by Kelly Cooper and Desta Asfaw
Most of the trusts we see instruct the trustee to consider making distributions for “health, education, maintenance and support.” While the typical HEMS standard provides certainty in regard to taxes, it does not provide the trustee with any insight into what types of distributions the settlor wanted the beneficiaries to receive from the trust. In addition, many trusts give the trustee broad discretion in regard to distributions (through the use of the words, “sole” or “absolute”), which puts even more pressure on the trustee to figure out if the settlor would have agreed to make distributions. Typically, a trustee has little to no guidance from the settlor about his or her desires for the beneficiaries or his or her purposes in creating the trust (other than tax deferral or avoidance).
One solution to this problem is for the settlor of the trust to send to the trustee a non-binding letter of wishes. Letters of wishes include personal information about the settlor and the beneficiaries, their relationships, the beneficiaries’ abilities and limitations and the settlor’s specific concerns or desires regarding each beneficiary. Letters of wishes give the trustee more insight into the state of mind of the settlor when exercising discretion, which is helpful when exercising discretion in regard to distributions.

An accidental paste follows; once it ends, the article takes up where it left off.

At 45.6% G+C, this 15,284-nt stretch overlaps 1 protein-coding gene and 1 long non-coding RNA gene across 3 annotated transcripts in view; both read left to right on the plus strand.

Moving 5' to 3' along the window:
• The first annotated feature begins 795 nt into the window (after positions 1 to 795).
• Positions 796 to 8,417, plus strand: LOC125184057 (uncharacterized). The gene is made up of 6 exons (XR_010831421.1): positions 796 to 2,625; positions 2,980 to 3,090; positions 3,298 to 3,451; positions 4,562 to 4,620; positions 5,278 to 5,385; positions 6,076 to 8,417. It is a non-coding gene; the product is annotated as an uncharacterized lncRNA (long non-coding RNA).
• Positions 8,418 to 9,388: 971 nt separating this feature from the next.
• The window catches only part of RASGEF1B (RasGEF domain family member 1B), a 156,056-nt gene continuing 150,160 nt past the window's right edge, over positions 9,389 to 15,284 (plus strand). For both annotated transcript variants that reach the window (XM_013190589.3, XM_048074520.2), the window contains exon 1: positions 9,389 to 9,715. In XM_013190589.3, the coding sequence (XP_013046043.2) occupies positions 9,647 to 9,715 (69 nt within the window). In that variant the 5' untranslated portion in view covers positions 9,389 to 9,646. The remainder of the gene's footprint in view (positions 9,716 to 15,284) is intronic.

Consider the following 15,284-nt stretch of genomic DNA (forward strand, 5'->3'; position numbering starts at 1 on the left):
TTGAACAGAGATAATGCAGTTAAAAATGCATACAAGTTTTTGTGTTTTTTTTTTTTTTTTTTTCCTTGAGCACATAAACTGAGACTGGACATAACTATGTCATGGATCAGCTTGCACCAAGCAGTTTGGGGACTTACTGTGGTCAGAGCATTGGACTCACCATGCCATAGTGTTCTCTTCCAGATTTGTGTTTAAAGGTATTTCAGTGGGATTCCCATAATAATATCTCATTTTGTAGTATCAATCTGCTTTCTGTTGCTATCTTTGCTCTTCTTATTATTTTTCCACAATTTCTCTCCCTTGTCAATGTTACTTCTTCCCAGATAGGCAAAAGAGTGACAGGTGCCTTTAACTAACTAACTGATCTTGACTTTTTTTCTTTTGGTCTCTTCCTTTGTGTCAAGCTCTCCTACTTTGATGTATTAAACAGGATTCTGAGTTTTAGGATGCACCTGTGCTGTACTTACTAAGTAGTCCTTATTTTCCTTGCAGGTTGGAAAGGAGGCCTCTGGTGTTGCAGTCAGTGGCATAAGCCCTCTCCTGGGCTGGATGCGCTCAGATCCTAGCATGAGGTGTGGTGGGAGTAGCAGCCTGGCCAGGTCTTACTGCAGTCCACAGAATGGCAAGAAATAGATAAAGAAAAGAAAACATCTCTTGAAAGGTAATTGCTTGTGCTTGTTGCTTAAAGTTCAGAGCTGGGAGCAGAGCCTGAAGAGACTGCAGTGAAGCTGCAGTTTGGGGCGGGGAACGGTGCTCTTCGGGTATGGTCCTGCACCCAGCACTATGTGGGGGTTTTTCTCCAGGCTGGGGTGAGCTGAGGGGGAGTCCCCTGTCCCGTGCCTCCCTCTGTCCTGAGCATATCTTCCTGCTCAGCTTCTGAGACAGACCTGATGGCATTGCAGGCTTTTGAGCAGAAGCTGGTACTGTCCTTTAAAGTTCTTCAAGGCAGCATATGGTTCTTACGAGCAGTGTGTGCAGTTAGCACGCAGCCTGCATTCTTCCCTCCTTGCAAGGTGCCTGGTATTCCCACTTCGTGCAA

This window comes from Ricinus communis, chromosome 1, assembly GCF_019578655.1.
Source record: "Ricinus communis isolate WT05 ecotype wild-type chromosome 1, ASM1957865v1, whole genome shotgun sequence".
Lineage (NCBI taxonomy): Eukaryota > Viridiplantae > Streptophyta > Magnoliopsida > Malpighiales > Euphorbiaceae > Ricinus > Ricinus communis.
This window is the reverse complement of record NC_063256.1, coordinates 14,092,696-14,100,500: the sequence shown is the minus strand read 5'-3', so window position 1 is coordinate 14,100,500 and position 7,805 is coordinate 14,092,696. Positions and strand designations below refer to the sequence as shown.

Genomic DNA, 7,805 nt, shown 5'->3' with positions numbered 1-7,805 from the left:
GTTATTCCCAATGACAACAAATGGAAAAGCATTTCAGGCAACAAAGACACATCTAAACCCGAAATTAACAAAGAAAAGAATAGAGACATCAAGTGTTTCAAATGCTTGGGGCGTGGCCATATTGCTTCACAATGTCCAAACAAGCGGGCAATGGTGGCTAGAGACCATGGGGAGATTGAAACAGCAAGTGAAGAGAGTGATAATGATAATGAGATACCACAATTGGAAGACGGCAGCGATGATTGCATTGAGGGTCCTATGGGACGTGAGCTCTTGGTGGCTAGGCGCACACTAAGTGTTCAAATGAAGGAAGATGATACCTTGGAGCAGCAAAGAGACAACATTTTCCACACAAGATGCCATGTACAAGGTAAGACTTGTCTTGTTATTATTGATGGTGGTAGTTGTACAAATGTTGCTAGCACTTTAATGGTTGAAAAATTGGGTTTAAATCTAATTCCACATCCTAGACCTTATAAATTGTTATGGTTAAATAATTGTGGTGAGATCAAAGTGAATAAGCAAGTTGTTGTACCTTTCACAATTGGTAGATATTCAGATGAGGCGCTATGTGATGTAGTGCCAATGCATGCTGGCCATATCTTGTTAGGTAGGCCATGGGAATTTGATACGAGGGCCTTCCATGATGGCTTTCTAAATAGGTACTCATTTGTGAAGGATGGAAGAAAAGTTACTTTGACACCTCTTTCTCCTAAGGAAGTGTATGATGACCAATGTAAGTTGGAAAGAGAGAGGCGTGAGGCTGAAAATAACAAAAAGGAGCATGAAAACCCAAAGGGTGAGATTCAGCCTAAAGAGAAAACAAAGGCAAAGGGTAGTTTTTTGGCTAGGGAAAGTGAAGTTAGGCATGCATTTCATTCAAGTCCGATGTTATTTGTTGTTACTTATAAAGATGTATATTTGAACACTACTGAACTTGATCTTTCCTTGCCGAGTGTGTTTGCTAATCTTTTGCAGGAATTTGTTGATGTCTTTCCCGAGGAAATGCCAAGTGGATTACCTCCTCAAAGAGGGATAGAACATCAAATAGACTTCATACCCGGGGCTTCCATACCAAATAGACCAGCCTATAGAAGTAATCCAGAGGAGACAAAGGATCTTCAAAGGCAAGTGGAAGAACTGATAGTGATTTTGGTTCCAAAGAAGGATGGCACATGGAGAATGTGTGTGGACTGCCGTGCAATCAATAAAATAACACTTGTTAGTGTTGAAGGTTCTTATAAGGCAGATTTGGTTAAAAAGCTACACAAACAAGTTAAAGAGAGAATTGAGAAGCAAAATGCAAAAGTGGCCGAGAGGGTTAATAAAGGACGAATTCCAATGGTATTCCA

While letters of wishes are generally recognized in the estate planning community, there is very little law regarding the effect of a letter of wishes on a trustee’s discretion, whether reliance on a letter of wishes provides any liability protection to a trustee or if a letter of wishes must be disclosed to the beneficiaries. If a settlor provides opinions and concerns about the beneficiaries in a letter of wishes that may be hurtful to the beneficiaries, the trustee will then be faced with the difficult decision – do you provide a copy of the letter of wishes to the beneficiaries? If a claim for breach of the trustee’s fiduciary duty should arise, it may be that the trustee is left with no choice but to make the letter available to the beneficiaries. In Colorado, there is no case law regarding letters of wishes so it is unknown if the letters of wishes must be disclosed to beneficiaries under C.R.S. § 15-16-303 or whether a trustee can rely on a letter of wishes when making a distribution decision.
Even with the uncertainty relating to the disclosure and use of letters of wishes, any peek into the settlor’s mind and his or her intent regarding distributions will be helpful to a trustee. If a letter of wishes is admitted into evidence during a dispute, the letter could also prove to be compelling evidence for a judge reviewing a trustee’s exercise of discretion.